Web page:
The increased efficiency results in a dramatic increase in the types of networks and applications that can be supported by satellite-based infrastructure. Intelsat EpicNG complements and is backward compatible with Intelsat’s existing satellite fleet and the IntelsatOne network, meaning customers are able to achieve higher throughput with their existing hardware.

For wireless and other service providers, this allows the delivery of differentiated services, with flexible network topologies, service characteristics and speeds. Improved economics lower the revenue-per-site barriers, resulting in a cost-effective alternative to building microwave infrastructure in many regions, with the benefit of greater reliability.

Com World Series: How are satellite services evolving to answer new needs in a cost-effective way?

Grant Marais, Intelsat: The deployment of high throughput satellites could dramatically change the economics of satellite communications in the next coming years. By combining wide beams and spot beams, Intelsat EpicNG can extend the reach of mobile networks across vast rural areas, while concentrating high throughput bandwidth over highly populated areas. The system is designed to support 3G/4G mobile backhaul requirements, and it utilizes dynamic bandwidth allocation for asymmetrical multimedia requirements while allowing load sharing of links during times of high traffic or network congestion.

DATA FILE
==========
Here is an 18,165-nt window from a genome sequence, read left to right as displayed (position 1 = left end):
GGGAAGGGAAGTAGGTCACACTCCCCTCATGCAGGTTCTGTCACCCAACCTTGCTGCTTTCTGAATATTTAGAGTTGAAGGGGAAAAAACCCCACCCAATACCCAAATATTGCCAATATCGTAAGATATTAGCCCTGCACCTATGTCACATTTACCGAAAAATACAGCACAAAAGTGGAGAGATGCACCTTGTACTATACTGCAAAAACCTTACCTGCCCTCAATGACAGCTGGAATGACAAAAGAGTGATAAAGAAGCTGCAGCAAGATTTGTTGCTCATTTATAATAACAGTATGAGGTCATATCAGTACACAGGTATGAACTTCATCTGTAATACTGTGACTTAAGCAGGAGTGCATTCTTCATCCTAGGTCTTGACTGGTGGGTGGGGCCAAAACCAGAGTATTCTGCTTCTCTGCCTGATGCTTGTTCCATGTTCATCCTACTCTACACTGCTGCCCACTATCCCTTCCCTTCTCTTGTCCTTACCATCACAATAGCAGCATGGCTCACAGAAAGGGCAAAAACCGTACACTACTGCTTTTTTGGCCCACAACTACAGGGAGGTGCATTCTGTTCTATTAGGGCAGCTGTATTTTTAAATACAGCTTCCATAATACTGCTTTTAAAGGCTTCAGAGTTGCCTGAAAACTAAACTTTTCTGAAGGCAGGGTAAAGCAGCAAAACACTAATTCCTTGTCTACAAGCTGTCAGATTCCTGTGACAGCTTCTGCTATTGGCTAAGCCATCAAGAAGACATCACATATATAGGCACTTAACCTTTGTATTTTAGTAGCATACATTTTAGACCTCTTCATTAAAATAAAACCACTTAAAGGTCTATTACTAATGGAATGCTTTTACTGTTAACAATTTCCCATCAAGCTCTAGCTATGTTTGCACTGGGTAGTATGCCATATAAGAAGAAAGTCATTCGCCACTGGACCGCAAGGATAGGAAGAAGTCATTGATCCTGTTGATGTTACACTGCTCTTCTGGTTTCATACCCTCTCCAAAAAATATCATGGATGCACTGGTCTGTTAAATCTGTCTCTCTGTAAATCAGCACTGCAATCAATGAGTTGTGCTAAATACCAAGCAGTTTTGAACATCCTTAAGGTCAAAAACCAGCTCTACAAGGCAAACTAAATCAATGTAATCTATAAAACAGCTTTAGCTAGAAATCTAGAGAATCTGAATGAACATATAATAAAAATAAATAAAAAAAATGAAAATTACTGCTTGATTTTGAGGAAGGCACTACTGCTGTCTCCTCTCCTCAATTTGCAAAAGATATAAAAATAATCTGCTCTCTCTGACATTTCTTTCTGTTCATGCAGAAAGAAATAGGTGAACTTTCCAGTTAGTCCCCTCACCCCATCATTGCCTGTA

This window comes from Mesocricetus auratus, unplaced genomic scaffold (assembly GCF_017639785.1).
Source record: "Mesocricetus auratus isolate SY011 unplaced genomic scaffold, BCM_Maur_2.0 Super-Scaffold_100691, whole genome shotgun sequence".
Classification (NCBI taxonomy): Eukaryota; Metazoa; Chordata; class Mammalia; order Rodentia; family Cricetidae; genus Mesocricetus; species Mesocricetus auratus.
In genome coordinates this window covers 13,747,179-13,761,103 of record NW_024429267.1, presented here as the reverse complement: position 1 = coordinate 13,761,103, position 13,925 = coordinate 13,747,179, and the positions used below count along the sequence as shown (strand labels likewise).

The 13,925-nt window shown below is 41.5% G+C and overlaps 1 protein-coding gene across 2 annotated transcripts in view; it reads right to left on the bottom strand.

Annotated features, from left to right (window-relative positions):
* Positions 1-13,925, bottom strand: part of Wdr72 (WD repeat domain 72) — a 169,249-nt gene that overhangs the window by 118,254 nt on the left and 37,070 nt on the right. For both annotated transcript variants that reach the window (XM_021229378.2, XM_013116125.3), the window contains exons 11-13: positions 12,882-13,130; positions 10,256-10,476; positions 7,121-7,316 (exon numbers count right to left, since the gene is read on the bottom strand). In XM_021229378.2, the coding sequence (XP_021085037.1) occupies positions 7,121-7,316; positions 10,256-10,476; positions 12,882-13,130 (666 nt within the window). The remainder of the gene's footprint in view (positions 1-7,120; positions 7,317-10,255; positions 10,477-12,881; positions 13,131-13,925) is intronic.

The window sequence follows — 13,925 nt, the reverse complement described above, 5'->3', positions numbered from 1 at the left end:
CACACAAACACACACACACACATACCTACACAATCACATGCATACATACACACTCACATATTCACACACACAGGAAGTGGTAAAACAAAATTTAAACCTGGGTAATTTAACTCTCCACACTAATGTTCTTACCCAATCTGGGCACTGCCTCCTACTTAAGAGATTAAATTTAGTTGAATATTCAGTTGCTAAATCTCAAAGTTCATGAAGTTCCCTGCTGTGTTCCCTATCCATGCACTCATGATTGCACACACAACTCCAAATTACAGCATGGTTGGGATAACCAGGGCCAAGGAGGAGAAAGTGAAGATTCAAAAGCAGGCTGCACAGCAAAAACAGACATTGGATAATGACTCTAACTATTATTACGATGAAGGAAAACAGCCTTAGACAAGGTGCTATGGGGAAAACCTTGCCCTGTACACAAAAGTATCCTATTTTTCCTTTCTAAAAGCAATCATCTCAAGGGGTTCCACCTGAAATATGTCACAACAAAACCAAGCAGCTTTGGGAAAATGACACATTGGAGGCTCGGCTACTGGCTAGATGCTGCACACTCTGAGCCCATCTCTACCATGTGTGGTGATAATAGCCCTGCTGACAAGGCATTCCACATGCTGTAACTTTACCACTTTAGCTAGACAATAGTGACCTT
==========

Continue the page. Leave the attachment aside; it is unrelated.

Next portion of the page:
Com World Series: What are your expectations and objectives from attending Connecting West Africa?

Grant Marais, Intelsat: Engage our customers to better understand their strategy for the coming years and meet their demand. Intelsat will offer a free, pre-conference workshop on Monday, 10 June, “Designing for tomorrow: Best practices for Africa 2020.” We will discuss Intelsat’s thoughts on the benefits of the hybrid network and satellite’s role in the network of the future, as well as a thorough discussion of high throughput satellites.

The other aspect is to promote regional awareness of satellite communications capabilities and flexibilities.

Find out more at Connecting West Africa. Grant Marais will be leading the Pre-Conference workshop taking place Monday, 10 June with Steve Good, Broadband Product Manager.

Connecting West Africa Article Link